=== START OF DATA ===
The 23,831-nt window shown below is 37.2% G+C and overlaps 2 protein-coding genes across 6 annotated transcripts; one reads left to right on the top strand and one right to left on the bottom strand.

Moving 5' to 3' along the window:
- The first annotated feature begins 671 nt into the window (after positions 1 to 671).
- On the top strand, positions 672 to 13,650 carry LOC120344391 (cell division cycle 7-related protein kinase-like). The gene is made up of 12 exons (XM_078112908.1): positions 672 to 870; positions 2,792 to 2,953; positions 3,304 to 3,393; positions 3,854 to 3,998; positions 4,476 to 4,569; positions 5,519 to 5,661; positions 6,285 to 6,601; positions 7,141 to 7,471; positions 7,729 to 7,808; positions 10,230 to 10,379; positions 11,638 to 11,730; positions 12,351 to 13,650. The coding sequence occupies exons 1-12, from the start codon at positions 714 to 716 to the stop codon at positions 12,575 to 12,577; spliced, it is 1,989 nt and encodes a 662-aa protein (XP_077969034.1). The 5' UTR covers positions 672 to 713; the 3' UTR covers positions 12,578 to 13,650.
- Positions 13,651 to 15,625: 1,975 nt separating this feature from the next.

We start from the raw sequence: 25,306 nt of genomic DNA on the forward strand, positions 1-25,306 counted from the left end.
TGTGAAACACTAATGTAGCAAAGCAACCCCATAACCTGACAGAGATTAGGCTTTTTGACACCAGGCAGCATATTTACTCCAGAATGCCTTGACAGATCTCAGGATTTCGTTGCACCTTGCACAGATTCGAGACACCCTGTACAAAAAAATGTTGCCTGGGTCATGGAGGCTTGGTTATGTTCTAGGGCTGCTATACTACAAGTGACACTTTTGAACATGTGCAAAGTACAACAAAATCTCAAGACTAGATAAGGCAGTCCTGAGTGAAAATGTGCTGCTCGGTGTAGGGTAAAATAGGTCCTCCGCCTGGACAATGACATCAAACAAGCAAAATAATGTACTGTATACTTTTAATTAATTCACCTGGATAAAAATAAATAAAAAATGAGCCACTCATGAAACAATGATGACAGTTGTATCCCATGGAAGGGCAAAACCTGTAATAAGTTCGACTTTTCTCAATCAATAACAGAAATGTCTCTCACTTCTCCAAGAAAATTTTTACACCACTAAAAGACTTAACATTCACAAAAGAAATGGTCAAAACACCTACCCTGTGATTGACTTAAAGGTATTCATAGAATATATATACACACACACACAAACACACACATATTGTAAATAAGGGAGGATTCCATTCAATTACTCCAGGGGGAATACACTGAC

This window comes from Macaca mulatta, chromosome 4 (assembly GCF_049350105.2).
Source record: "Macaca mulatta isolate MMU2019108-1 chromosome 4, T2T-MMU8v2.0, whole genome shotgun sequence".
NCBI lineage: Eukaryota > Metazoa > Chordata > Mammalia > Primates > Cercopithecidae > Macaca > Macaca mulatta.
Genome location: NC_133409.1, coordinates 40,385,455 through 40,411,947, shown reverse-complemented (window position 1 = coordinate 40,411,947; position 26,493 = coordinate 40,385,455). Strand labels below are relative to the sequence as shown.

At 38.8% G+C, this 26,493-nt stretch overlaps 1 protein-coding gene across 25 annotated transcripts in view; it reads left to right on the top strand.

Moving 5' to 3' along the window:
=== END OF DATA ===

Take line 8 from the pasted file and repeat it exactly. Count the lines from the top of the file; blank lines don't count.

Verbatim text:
This window comes from Macaca mulatta, chromosome 4 (assembly GCF_049350105.2).